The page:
crystal ball

Currently there is a lot of discussion about changes in the practice of law and the future of the legal profession. When you are in the midst of changing times, it can sometimes be hard to see the changes that are occurring, much less understand where things are going. For some perspective, it can help to look at the before and after.

Looking back
Looking back, it would appear that the latter part of the 20th century was the golden era of the traditional law firm. Aside from a few big but temporary bumps, the economy grew steadily for several decades. Lawyers were the only game in town for legal advice and services as they were the only ones with access to the required knowledge and tools. In almost all areas of law and for firms of every size and type, from the biggest firms on Bay Street to the smaller firms and sole practitioners in smaller and rural communities, this created a steady supply of new clients and a growing demand for the services which only lawyers could provide.

Leveraging the billable hour (which increased year after year with few, if any, complaints from clients) and large numbers of hard-working articling students and associates, most firms were profitable and being a lawyer meant you were reasonably or very well off financially. In general, life was very good for lawyers and law firms.

The present
But as we start the second decade of the 21st century, this idyllic existence seems to be coming to an abrupt end. By many measures, the legal system is not functioning as it should. It has become very complex. Going to court is incredibly time consuming and expensive.

Self-represented parties are struggling to handle their own matters and are described as bogging down the court system. There is a large legal services gap, even for the middle class. Many people are unable to afford or access the legal services they need. Some are going outside the judicial system for dispute resolution.

There is also a shrinking demand for traditional legal services. Clients (and in particular, corporate clients) are paying a lot closer attention to their legal costs. They have come to recognize that the billable hour rewards the wrong behaviour and does nothing to encourage greater efficiency. Clients want greater predictability and value for their legal spends. They are doing cost/benefit and risk analyses, undertaking RFPs and are demanding more affordable legal services and alternative fee arrangements (e.g., flat or fixed fees, blended rates, phased fees, fees with a collar1, value fees, etc.). Many corporate clients are doing more work in-house. These things are creating pricing pressures and are decreasing the profitability of law firms. Reduced demand for traditional legal services (typically billed by the hour) also means there is less demand for articling students and a tendency towards over-supply of lawyers (while paradoxically at the same time, many rural and smaller communities don’t have enough lawyers). Competition between law firms is increasing for both getting clients and keeping good lawyers.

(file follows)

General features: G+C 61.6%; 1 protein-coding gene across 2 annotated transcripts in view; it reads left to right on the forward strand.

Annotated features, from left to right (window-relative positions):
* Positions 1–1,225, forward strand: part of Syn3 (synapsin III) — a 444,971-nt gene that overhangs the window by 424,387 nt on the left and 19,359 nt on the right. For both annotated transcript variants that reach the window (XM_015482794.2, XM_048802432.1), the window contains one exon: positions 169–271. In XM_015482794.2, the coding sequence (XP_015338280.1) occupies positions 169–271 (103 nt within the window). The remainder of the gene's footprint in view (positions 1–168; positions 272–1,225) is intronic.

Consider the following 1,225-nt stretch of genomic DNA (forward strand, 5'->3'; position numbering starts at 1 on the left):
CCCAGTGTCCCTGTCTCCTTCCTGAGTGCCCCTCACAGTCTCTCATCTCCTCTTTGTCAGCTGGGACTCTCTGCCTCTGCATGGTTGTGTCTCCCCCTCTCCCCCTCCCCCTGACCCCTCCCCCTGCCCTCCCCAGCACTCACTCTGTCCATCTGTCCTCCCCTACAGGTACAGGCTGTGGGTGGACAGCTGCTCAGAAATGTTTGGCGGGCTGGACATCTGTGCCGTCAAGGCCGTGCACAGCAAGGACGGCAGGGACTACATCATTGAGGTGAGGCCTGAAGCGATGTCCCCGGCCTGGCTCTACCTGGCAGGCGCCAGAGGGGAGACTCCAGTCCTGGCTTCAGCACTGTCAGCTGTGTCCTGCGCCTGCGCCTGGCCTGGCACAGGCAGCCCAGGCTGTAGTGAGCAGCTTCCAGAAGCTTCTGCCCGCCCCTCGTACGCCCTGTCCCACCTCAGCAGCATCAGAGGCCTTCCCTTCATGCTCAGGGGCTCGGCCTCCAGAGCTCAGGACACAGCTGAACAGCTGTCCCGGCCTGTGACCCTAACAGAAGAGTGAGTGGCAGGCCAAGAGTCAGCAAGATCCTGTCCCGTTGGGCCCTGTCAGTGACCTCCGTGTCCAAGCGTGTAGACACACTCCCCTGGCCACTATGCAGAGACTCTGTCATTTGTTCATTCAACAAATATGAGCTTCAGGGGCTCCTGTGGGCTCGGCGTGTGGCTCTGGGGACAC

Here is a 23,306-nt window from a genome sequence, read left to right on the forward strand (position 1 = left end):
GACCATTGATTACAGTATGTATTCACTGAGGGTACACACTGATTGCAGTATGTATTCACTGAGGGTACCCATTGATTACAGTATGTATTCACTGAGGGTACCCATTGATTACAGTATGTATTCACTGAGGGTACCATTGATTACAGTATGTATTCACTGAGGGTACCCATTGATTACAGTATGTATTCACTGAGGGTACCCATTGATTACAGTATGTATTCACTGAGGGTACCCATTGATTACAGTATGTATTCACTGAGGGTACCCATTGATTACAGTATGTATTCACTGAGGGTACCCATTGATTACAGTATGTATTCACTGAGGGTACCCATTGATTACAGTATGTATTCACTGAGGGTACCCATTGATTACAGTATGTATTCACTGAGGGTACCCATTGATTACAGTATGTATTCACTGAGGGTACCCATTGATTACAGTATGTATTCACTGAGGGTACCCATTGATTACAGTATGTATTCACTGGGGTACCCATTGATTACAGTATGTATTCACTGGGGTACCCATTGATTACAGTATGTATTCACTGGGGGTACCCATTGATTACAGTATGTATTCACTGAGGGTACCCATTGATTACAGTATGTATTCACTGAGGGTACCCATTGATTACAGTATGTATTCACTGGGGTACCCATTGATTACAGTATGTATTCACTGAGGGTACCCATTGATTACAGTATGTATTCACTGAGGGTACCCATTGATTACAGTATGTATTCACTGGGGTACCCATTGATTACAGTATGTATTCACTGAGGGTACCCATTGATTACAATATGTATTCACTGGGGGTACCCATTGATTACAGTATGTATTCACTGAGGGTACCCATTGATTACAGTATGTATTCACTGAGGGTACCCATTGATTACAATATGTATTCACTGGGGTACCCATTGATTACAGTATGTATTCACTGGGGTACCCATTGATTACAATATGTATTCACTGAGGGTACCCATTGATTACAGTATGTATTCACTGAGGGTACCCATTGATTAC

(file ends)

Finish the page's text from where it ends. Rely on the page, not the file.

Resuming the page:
For a variety of reasons there is also a breakdown in traditional law firm structures. With fewer articling students and associates, firms are becoming top-heavy and the pyramid model is no longer working financially or for work-flow structures as demanded by corporate clients, who often do not want to pay for multiple lawyers on a file and certainly do not want to pay to train associates. When you consider outsourcing, some are suggesting firms will move to the “starfish” model, with few permanent lawyers and staff, but a range of outsourced suppliers, independent contractors and temporary employees who come and go as the work demands. Some firms are experiencing succession planning issues as fewer lawyers are moving up the ranks and willing to take on equity partner and leadership roles.

Changes on the horizon
The picture looking forward from the present doesn’t look much better – we certainly aren’t going to go back to the idyllic era of your parents’ lawyer. Needless to say, many of the issues and changes mentioned in the previous section will drive change. But there are other major drivers of change that are starting to have some impact now and will become more significant in coming years. They include:

  • Globalization: Both corporate and individual clients (who might themselves be from outside Ontario) are more likely to have matters involving non-Ontario law and parties.
  • Demographics: The profession is aging and there are large numbers of lawyers approaching retirement age. This is a significant issue in many smaller and rural communities because younger lawyers are not starting up new practices in these communities.
  • Technology: The internet and other technologies are having a disruptive impact, allowing many new ways for lawyers and clients to communicate and collaborate and opening the door for new types of legal service offerings.
  • Self-help and DIY tools: The internet has given individual or consumer clients access to virtually all the legal information and resources that only lawyers could access just a few decades ago.
  • Legal process outsourcing: Firms are exploring new ways to cut costs, including outsourcing legal work (e.g., research, document drafting and review, e-discovery, etc.) and non-legal work

With these changes will come some interesting questions and challenges regarding who should offer legal services and how they should be regulated. Tomorrow’s excerpt will discuss the question of “who will provide legal services?

This article is from the September 2013 issue of LAWPRO Magazine, which can be read in full here.